Wide receiver production, both in real and fantasy football, is affected by multiple factors, none less than their quarterback. Great talents can struggle to put up numbers while similar talents are making the Pro Bowl in a similar situation. I wanted to see which players are in the best situations and who to target depending on their rankings in fantasy. I am looking at the wide receivers ranked in the top 100 in standard scoring by Fantasy Nerds, going division by division. Most stats are from ESPN, and numbers and rankings are correct as of 8/11/23.
Four Houston receivers in the top 100 seems excessive, but none of them rank before Collins at 59. Rookie quarterback C.J. Stroud might be the most NFL-ready quarterback in this class, but he will still have rookie struggles, and the uninspiring group in the receiving room won't help matters much. Collins is the de facto number one for the Texans, but he has had a limited impact in his two seasons, averaging 35 receptions and 463.5 yards and scoring three total touchdowns. I see him as a non-factor until he proves otherwise.
Metchie has traveled a long road in only two years, tearing his ACL in his last year of college before missing last season fighting leukemia. He was an impact player in college and a second-round pick, but he's another player I want to see something from before adding him. Dell is only 5'10 and 165 pounds, and he is likely just a gadget player who will get some reps (though he made a fantastic catch in the first preseason game).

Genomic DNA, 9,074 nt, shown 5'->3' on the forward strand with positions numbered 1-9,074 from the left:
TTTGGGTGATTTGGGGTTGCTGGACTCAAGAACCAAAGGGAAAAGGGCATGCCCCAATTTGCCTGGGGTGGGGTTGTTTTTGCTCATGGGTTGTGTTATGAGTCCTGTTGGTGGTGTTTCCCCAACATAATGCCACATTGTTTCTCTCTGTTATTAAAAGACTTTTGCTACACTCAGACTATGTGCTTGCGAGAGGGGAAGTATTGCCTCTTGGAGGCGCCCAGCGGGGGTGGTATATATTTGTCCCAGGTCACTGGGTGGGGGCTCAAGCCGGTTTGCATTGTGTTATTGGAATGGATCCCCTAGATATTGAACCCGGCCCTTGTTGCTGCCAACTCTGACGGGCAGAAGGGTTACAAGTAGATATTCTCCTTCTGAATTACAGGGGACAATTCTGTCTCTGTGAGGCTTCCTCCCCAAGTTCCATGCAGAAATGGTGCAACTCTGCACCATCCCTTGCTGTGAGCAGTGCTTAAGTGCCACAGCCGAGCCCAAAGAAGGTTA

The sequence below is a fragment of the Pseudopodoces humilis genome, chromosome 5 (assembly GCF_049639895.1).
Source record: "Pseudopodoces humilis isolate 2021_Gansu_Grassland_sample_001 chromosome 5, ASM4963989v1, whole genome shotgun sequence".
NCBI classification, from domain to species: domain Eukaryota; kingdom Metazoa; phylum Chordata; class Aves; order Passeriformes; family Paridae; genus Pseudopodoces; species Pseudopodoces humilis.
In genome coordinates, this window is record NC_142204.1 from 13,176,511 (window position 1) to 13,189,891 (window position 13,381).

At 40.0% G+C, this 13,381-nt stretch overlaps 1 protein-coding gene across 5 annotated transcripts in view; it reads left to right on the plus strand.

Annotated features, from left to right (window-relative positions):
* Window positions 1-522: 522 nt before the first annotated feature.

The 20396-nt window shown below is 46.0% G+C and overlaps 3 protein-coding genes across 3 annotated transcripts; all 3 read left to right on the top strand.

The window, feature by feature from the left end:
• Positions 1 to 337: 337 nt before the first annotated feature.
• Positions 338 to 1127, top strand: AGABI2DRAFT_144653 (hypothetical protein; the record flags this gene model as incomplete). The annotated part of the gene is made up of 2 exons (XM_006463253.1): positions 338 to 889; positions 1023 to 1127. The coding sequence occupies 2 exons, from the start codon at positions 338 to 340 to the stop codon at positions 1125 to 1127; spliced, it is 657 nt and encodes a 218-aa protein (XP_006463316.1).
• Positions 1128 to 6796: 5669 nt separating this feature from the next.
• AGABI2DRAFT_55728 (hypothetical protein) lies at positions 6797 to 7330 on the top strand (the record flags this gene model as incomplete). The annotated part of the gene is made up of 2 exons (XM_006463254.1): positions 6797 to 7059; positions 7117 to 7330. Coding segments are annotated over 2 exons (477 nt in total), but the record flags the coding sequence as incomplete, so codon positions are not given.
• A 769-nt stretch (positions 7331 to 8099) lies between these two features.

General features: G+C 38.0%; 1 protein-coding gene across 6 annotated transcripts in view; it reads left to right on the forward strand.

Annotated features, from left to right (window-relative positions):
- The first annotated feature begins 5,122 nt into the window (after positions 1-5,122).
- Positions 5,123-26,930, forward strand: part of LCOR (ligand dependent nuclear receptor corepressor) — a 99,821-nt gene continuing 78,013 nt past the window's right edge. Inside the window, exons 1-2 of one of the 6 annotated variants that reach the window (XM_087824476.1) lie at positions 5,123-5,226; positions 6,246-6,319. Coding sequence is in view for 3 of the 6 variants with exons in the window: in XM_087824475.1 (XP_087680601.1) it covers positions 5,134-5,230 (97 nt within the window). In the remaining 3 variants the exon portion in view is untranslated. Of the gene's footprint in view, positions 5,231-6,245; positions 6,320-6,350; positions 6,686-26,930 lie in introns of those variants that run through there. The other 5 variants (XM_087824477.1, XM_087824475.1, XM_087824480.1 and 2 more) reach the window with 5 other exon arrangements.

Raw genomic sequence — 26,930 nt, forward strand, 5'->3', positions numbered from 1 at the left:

Woods is interesting as a deep, late-round flier. He had three seasons from 2018-2020 in which he had no less than 86 catches or 936 yards, twice hitting 90 catches and topping 1,100 yards. He was injured in 2021, playing only nine games, and struggled after being traded to Tennessee last season. He's now the only veteran option for a rookie QB who will need a safety net (other than tight end Dalton Schultz), and he could find a volume role. Woods is also 31 years old and two years removed from his last good season, so this is more of a lottery ticket than a smart play.
Verdict: Pass on the Houston receivers unless someone shows something. Collins would be ok at the bottom of your roster with hope of volume, and Woods has a track record of successful seasons, but I don't see any receiver on this team making a real impact.
Indianapolis is another hard team to trust, as Gardner Minshew and rookie Anthony Richardson are fighting for the starting quarterback role with Richardson likely to see the most playing time this year (including starting Week 1, I predict). I love Richardson as a fantasy option, as I've mentioned several times recently, but that's more about his running ability than what he will do as a passer.